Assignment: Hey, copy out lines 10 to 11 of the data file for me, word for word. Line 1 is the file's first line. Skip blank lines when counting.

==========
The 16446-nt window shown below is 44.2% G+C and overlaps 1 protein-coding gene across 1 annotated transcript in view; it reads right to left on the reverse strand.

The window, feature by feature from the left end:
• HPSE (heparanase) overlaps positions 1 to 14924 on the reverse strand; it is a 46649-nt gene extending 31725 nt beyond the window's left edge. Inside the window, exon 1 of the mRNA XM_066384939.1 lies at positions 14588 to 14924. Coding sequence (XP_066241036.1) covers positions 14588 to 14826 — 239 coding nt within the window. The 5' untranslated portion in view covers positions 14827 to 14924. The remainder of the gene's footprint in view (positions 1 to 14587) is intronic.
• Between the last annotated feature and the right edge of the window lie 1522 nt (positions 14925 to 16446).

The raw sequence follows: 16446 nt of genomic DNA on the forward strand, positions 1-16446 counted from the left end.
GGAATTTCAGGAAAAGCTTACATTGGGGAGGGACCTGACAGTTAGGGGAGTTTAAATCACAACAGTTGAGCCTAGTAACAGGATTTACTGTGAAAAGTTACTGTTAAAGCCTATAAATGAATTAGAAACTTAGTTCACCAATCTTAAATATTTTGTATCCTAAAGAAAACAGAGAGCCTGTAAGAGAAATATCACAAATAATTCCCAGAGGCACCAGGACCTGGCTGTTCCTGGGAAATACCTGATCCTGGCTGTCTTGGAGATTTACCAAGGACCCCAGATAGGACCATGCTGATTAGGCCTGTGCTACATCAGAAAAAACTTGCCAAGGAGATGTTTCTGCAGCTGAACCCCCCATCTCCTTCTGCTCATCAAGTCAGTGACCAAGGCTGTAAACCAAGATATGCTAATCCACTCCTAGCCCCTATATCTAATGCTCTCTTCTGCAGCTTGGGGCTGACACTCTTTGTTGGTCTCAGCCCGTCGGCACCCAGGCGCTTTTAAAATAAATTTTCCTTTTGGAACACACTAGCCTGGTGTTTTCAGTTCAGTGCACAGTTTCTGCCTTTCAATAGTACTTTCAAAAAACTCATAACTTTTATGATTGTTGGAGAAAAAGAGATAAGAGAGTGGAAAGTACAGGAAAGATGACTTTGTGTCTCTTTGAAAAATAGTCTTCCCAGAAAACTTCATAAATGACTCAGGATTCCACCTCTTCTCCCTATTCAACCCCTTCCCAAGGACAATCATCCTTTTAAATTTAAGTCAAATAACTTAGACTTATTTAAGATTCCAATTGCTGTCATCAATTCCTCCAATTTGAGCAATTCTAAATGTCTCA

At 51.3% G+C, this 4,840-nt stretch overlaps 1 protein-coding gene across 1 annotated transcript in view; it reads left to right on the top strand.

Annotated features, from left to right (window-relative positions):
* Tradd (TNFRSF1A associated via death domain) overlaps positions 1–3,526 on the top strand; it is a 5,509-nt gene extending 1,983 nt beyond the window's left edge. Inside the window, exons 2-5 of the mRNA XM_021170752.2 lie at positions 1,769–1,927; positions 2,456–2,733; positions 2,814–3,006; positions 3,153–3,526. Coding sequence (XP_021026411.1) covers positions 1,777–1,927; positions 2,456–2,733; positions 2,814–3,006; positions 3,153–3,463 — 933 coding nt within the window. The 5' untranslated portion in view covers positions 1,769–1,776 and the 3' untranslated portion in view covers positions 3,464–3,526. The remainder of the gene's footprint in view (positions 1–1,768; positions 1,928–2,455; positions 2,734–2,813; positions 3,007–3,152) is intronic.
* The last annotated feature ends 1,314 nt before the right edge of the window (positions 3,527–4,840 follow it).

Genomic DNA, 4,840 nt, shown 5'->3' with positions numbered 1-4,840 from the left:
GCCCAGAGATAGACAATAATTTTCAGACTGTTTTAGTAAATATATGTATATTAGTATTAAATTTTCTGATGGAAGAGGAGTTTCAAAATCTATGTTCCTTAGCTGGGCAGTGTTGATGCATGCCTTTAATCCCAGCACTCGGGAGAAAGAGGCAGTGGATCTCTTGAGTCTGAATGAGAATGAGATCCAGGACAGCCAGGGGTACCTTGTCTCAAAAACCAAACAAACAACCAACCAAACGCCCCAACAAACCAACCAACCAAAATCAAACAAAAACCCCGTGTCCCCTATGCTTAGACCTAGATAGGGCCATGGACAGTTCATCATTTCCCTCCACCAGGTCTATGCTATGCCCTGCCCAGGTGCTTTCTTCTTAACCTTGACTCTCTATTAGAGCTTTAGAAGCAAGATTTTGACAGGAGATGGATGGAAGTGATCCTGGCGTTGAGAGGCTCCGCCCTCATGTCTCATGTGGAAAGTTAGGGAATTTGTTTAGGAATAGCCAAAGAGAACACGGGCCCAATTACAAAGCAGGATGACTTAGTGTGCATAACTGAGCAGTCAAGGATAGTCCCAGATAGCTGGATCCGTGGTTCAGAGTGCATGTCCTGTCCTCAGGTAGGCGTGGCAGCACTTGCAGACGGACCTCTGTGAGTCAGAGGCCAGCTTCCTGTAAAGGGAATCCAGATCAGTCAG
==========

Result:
* The last annotated feature ends 1,314 nt before the right edge of the window (positions 3,527–4,840 follow it).

Genomic DNA, 4,840 nt, shown 5'->3' with positions numbered 1-4,840 from the left: